Monday, October 15, 2007

New study shows undocumented immigrants good for Arizona economy

We can now add Arizona to the long list of states in which recent studies prove that the current influx of immigrants, both legal and undocumented, have contributed far more in taxes than they receive in government services.

Joining studies from California, Texas, Florida, New Mexico, Washington DC, and Long Island, NY, a new report from Udall Center for Studies in Public Policy at The University of Arizona looks at the contributions and costs of Arizona's immigrant population and finds not only an overall net gain for the state, but that the loss of this population would likely cause long term economic problems.

At a time when states like Georgia, Oklahoma and Colorado, and municipalities large and small all over the country, are passing harsh legislation intended to drive off their immigrant populations, this Arizona study concludes that, in the long run, these restrictionist tactics will end up creating economic disaster for certain segments of the economy and an overall loss for all residents. These finding don't bode well for the state which already has some of the toughest anti-immigrant laws in the nation.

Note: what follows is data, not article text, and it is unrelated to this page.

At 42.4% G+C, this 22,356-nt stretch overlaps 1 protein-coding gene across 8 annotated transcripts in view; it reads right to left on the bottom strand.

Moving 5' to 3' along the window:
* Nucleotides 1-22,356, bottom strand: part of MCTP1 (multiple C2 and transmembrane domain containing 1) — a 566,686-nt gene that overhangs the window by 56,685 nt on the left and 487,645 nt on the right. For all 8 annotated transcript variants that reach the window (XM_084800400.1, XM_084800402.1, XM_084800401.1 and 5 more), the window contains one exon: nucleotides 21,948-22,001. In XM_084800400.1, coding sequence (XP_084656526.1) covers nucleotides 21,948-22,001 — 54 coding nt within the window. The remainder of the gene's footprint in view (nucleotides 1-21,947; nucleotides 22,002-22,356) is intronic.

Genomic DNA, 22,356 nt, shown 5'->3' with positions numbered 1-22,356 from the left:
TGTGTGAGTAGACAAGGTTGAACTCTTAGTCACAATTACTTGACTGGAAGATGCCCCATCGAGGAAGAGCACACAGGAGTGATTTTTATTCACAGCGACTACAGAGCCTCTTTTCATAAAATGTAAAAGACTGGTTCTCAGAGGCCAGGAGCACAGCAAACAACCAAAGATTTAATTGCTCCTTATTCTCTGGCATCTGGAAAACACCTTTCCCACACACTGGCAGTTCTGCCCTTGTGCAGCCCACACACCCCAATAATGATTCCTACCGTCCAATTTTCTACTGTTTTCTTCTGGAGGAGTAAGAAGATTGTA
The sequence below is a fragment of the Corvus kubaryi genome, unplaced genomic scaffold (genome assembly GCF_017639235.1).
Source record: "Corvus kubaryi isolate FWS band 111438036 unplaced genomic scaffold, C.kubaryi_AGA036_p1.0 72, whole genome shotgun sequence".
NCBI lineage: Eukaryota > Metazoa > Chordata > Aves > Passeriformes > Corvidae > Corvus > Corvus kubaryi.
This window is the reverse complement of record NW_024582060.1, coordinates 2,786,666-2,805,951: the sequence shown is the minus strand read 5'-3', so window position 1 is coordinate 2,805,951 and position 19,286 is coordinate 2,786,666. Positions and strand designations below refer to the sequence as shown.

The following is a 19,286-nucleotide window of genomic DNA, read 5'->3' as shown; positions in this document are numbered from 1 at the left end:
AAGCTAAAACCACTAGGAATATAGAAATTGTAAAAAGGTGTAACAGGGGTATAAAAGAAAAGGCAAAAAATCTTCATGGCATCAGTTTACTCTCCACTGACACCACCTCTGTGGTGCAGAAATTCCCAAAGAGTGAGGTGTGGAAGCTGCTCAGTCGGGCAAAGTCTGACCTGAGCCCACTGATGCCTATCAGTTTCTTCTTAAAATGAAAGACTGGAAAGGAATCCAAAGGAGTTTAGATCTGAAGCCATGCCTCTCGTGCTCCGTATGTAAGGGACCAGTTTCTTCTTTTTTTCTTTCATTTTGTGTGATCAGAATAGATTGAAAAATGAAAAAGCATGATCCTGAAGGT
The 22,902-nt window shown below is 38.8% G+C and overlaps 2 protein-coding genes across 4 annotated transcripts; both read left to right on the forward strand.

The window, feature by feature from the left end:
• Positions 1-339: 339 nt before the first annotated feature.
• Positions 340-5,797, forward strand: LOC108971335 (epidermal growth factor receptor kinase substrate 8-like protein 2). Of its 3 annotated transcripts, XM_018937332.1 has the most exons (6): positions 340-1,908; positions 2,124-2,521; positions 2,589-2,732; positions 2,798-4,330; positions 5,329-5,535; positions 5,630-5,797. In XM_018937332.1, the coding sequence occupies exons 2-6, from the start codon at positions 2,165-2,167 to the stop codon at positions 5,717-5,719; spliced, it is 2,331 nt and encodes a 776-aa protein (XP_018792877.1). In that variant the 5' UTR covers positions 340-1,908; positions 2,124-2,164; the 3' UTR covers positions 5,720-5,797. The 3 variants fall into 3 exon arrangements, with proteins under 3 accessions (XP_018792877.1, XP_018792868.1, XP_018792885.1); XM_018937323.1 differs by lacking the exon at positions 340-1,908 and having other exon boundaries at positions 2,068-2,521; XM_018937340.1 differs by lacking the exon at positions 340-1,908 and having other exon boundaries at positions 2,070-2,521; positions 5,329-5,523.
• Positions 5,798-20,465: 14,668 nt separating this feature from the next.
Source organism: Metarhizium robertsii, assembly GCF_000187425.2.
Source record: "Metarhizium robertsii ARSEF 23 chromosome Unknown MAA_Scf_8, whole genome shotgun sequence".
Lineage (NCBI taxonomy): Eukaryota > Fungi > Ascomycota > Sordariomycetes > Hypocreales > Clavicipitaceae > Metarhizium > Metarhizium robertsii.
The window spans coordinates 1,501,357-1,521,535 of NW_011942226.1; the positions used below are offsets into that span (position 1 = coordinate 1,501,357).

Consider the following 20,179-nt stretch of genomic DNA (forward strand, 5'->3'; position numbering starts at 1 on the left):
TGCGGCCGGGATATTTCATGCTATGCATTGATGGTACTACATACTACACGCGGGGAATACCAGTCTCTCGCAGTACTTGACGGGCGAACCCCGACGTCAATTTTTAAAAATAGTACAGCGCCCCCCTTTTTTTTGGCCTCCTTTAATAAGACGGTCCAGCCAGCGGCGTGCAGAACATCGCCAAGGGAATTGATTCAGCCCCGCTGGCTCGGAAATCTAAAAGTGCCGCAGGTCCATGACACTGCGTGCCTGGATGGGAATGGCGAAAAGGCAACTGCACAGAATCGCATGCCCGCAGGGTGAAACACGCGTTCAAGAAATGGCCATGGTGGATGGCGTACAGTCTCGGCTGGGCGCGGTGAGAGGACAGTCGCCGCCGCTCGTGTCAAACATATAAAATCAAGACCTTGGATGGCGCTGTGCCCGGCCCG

The study is also unique in that it breaks out the non-citizen population from the rest of the immigrant population and still comes to the same overall conclusions.

This is a important development, since one of the restrictionsts chief weapons in their war of misinformation has been the lack of information on the contributions of the undocumented versus the larger immigrant population.

This has allowed them to wrongly discount or discredit many of the previous studies by claiming that undocumented are somehow different than the broader immigrant population in their use of services or contributions.